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Talk of the Day -- Investment impact of shelving nuclear plant

2014/04/28 19:24:28

Business leaders have expressed worry over the administration's announcement to halt work on the fourth nuclear power plant amid widespread protest Sunday.

Businesspeople said foreign investors will now refrain from making investments and locals will have to prepare for higher electricity rates and inflation without power generated by the plant.

Their concerns come at a time when overseas investment, including funds from China, are petering out over a lack of confidence in Taiwan's economic environment.

The following are excerpts from local dailies on how recent controversies impact investments:

Economic Daily News:

Lai Cheng-I, chairman of the General Chamber of Commerce of the Republic of China, said the controversy over the fourth nuclear power plant has evolved into a political competition for votes between the ruling Kuomintang (KMT) and the Democratic Progressive Party (DPP).

"I'm sure the protesters (against the power plant) will regret it some day" because they don't know the tremendous impact on electricity rates and social cost shutting down the project will bring, he said.

He noted that foreign investor confidence in Taiwan has been undermined due to continued protests, first over the trade-in-services pact with China, and now over nuclear power.

The public should brace for a hike in consumer prices as a result, he cautioned.

Tsai Lien-sheng, secretary general of the Chinese National Federation of Industries, said the two biggest concerns for businesses are energy stability and electricity rates.

Whether the fourth nuclear power plant is shelved or canceled altogether, the government will need to take the necessary steps to ensure sufficient power generation, including the extension of service periods for Taiwan's three older nuclear power plants.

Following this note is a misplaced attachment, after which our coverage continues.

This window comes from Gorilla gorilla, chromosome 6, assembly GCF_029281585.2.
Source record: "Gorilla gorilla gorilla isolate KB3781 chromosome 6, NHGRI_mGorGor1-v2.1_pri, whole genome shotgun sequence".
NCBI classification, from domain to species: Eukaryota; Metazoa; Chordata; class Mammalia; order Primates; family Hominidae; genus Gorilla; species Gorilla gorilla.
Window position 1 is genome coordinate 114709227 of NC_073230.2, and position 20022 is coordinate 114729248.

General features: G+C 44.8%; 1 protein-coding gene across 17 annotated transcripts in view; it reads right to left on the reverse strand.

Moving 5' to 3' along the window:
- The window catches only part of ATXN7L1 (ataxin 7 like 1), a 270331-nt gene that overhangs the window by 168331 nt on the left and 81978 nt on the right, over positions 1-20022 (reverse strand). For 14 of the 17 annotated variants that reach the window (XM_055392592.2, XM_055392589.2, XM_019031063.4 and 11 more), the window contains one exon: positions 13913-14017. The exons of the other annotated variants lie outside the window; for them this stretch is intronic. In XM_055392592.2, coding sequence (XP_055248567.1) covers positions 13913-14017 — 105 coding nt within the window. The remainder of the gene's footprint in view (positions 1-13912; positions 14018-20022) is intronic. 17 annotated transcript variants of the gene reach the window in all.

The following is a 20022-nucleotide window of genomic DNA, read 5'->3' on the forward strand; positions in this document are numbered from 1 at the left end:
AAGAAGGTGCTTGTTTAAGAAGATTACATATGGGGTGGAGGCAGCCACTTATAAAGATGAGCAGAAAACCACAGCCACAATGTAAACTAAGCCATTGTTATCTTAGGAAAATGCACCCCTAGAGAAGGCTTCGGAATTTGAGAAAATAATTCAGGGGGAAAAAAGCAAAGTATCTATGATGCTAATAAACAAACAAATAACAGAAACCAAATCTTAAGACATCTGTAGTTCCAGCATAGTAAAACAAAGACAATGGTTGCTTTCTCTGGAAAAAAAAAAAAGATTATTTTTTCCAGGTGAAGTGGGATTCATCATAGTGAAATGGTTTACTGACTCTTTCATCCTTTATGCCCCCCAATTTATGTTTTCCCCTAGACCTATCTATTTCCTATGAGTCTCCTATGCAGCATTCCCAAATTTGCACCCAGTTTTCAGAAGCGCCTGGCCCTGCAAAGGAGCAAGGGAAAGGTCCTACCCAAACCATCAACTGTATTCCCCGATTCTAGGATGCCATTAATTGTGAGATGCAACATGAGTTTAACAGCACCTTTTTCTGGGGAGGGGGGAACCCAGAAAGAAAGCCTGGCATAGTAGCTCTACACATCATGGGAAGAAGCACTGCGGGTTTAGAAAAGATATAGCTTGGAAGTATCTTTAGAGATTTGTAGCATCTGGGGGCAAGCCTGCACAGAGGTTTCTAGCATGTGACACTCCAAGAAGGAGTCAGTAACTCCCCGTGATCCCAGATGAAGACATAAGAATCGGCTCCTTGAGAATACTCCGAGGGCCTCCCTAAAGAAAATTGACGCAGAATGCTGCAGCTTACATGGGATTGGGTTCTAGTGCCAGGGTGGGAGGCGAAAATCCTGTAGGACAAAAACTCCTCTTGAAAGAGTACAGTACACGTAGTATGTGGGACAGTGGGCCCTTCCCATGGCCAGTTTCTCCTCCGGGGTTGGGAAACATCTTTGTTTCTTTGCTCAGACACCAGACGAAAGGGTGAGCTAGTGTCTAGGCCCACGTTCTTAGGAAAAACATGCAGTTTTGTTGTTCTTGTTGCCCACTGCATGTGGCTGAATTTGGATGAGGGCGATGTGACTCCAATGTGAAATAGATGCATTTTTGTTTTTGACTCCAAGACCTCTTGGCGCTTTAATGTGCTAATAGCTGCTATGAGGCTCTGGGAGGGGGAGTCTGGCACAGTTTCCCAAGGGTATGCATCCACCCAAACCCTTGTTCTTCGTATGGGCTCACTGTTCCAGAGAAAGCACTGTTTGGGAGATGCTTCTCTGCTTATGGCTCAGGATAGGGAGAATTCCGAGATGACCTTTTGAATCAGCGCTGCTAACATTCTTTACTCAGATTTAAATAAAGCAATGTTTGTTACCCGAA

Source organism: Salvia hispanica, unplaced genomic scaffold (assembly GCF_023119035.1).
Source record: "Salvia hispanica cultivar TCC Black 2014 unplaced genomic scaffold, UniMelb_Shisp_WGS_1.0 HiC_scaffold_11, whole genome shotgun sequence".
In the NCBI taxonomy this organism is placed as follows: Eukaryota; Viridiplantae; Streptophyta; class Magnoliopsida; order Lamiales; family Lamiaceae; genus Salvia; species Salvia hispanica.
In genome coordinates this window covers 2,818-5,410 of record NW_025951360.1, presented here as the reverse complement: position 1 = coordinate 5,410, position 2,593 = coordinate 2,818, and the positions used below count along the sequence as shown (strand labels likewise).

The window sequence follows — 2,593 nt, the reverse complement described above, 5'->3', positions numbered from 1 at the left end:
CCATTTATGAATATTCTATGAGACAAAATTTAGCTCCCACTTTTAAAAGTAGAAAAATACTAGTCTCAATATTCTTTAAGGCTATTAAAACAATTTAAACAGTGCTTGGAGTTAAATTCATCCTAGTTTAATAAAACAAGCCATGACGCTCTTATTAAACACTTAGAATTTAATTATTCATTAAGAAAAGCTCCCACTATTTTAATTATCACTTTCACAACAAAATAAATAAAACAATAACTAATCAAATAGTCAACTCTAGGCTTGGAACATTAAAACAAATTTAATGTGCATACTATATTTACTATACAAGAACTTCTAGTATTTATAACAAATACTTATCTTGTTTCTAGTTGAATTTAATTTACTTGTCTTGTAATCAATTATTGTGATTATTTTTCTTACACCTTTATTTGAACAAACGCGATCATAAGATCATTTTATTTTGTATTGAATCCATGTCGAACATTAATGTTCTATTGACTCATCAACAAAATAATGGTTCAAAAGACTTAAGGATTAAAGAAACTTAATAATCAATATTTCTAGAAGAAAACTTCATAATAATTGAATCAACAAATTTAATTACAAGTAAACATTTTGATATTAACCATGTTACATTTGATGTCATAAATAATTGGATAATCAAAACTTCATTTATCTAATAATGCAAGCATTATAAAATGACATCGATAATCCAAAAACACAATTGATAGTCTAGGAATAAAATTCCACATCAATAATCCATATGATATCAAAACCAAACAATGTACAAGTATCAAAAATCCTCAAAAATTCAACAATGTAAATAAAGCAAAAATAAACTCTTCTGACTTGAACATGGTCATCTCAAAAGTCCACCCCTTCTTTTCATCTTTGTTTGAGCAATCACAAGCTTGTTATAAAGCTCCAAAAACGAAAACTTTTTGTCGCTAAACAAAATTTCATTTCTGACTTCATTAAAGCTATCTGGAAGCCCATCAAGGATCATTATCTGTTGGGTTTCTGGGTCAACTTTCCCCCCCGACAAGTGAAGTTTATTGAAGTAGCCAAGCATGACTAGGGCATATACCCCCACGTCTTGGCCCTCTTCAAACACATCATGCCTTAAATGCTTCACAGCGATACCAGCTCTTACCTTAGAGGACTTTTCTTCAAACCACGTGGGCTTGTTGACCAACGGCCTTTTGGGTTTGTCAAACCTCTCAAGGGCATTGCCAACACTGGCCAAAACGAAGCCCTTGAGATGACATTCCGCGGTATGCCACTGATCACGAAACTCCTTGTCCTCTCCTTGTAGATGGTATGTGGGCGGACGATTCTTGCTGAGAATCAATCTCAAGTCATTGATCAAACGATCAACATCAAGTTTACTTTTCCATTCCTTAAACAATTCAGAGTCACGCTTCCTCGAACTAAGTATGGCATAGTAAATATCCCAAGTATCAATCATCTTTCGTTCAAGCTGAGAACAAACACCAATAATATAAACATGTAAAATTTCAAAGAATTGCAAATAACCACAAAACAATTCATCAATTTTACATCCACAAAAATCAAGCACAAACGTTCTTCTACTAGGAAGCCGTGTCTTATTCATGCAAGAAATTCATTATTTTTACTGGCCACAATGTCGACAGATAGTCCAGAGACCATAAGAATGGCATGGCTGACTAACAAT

But extending the lifespans of the three existing plants is only a stop-gap. He said the government should explain how it plans to deal with power shortages by holding a national energy conference later this year, adding that investors will be hesitant if they are not reassured that the power supply can remain stable. (April 28, 2014).

Commercial Times:

Chinese organizations have applied for over 500 investment projects worth a total of US$870 million since Taiwan relaxed barriers in 2009, but the actual amount of incoming funds over the past two years has dropped sharply, according to officials.

The culprit is apparently a strong sense of uncertainty over investing in Taiwan. This, coupled with the government's differential treatment of Chinese and foreign businesses, has ultimately deterred some investors from moving forward.

Statistics show that China remitted as much as 98 percent of funds for the approved projects in 2009, but the stalling of the trade-in-services pact made that number tumble to 83 percent last year. It dropped yet again in the first quarter of this year to below 60 percent.

Analysts have said that some Chinese businesses are still testing the water in Taiwan even as the more open investment environment enters its sixth year, noting that Taiwan still has strict restrictions on families of Chinese executives staying in Taiwan and has seen an upsurge in unfriendly attitudes toward Chinese businesses during the Sunflower Movement student protests.

Chinese businesses could become more reserved given the likely impact on cross-strait relations if the Democratic Progressive Party, known for its unfriendly stance toward Beijing, returns to power in the 2016 presidential election.

Statistics showed that funds remitted to approved investment projects by overseas investors have dropped gradually from 77 percent in 2012 to 71 percent in 2013. Funds dropped further to less than 50 percent in the first quarter of this year.

Foreign chambers of commerce have also expressed worries over Taiwan's inability to reach internal consensus on pressing social issues, leaving investors unconfident. (April 28, 2014)

(By Lilian Wu)
Enditem/WH

Related stories:
●April 28: No immediate plans to raise electricity rates: MOEA
●April 27: Halting nuclear plant construction means bankruptcy: Taipower
●April 27: Government halts fourth nuclear plant construction (update 2)

(Click here for stories before the debate on nuclear power was recently rekindled.)